Why is the American magical government called

American Ministry of Magic

in the second movie? To me if anything it should be MACUSA or maybe the American Department of Magic like the real world example Department of Defense, etc. Maybe Rowling doesn't know how our government works or she did not research like usual.

  • 2
    What makes you think Rowling decided what was in each subtitle?
    – HorusKol
    Nov 20, 2018 at 20:38
  • 13
    Americans doing something non-standard and inconsistent? That doesn't sound right at all.
    – NotThatGuy
    Nov 20, 2018 at 21:22
  • 2
    @NotThatGuy: In our defense, at least we're consistently inconsistent, and we do try to standarize our non-standards ;-)
    – tonysdg
    Nov 20, 2018 at 22:35
  • 1
    Too short for an answer, but as far as I understand, it is not an official government body, so why should it follow the naming convention of one?
    – Thomas
    Nov 21, 2018 at 14:27

2 Answers 2


The subtitle is merely for the audience's benefit and convenience. The official title of the body is "The Magical Congress of the United States of America (MACUSA)" however the majority of viewers wouldn't necessarily know what the acronym means. Note that the screenplay gives its full title


AERIAL SHOT of New York and MACUSA building.

By the same token, the subtitle later in the film reads

French Ministry of Magic

Whereas we know from various factbooks that the official title of the body is "(le) Ministère des Affaires Magiques de la France". Again, the majority of viewers don't speak French so it's convenient to have the film explain where the characters are in a way that audiences (young and old) can easily comprehend.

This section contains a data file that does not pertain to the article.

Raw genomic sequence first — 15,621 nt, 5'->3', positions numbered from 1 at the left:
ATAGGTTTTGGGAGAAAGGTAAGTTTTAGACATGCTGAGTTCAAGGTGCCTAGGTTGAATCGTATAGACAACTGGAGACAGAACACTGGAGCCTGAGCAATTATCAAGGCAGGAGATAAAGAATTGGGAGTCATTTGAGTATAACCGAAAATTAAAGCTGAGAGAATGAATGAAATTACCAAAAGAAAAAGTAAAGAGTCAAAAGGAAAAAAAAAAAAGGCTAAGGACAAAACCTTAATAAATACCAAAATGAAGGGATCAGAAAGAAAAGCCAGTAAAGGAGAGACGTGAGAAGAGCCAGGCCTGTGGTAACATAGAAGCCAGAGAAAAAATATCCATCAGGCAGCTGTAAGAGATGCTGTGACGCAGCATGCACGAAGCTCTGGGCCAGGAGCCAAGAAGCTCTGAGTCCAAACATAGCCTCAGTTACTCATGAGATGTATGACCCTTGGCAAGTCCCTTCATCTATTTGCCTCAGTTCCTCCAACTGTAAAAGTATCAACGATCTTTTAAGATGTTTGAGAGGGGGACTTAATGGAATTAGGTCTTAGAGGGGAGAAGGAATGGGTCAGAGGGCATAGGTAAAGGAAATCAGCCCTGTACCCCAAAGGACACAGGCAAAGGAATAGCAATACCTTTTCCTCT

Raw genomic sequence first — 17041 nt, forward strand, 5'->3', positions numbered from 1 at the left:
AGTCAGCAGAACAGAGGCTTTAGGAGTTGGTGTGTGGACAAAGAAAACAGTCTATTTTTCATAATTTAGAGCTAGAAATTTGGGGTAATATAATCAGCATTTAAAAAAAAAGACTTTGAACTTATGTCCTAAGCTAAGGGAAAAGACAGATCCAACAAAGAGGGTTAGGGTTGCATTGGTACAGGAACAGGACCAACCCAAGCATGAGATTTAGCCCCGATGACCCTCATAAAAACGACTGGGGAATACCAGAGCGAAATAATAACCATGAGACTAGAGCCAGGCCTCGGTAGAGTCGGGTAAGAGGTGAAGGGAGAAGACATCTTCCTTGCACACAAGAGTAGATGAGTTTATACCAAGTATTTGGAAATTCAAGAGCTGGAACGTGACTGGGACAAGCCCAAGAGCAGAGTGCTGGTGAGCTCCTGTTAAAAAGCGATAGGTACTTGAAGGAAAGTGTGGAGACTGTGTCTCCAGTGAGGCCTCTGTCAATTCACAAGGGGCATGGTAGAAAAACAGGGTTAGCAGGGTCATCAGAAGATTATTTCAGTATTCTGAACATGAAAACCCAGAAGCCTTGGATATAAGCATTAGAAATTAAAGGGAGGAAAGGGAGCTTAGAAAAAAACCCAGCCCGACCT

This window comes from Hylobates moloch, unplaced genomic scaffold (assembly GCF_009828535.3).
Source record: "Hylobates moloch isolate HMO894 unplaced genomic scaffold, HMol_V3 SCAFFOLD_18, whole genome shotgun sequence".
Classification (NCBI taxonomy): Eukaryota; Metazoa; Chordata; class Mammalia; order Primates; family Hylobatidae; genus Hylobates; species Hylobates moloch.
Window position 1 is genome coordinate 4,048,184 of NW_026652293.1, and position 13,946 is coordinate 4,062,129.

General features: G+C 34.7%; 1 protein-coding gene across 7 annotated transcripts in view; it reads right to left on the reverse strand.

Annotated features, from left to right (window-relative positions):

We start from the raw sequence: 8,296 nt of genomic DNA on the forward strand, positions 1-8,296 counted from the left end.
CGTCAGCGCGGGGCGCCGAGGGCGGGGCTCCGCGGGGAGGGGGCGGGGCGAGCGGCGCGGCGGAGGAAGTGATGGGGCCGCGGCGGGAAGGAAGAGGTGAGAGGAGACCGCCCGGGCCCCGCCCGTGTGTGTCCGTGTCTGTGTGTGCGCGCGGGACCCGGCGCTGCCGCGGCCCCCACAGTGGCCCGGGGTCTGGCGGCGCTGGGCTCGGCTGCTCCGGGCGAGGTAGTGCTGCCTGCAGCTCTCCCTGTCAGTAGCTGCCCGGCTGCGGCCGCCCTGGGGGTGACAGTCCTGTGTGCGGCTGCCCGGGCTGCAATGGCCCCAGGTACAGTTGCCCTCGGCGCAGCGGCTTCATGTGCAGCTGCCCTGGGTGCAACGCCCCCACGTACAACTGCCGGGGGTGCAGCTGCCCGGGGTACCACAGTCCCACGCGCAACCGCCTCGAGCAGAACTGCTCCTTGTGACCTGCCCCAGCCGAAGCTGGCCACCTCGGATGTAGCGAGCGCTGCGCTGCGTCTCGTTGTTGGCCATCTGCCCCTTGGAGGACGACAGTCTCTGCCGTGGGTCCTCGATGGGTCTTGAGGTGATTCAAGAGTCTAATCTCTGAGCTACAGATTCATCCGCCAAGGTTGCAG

• 4
    yes I know what MACUSA is spelled out I just abbreviated it for the question. Still we have never used the title "Ministry" in our government for its various departments since the founding of the United States.
    – user76394
    Nov 20, 2018 at 19:09
  • 6
    @dean1957 - Can't help you with that one. It's simply a shorthand for punters who'd likely be familiar with the "Ministry of Magic" from the previous film series
    – Valorum
    Nov 20, 2018 at 19:16
  • 2
    But, if I remember correctly, the 1st part already prominently featured the MACUSA (and called it as such). Did they already call it "American Ministry of Magic" there, too?
    – TARS
    Nov 20, 2018 at 19:39
  • Also, to a layman in French, the official French name isn't really far off the "French Ministry of Magic" either (besides being in a different language and thereby even more inapplicable for direct use).
    – TARS
    Nov 20, 2018 at 19:41
  • 4
    No they called it MACUSA or used its long name Magical Congress .... in the first film and no subtitles for the identification of the American equivalent of the British Ministry of Magic either. Just a side note the Woolworth Building at the time of the film was suppose to be taking place 1926/27, was the worlds tallest building from 1913 - 1930.
    – user76394
    Nov 20, 2018 at 19:58

If the MACUSA was founded in 1693 if I remember right, probably using a different name since there wasn't any USA yet, it would have been when the British colonies in North America were colonies of the English government, and the Kingdom of England in 1693 had ministries instead of departments.

So the magical government that later used the name MACUSA could have created a ministry to interact with the famous governments of the English colonies when necessary. And if thy did so before the American Revolution in 1775-1783 they would have called it a ministry. And maybe they didn't change the name of the ministry to department after the federal government of the USA was established in 1789.

Perhaps they wanted to avoid following the latest trends in muggle government and remain detached from muggle practices.


Your Answer

By clicking “Post Your Answer”, you agree to our terms of service and acknowledge you have read our privacy policy.

Not the answer you're looking for? Browse other questions tagged or ask your own question.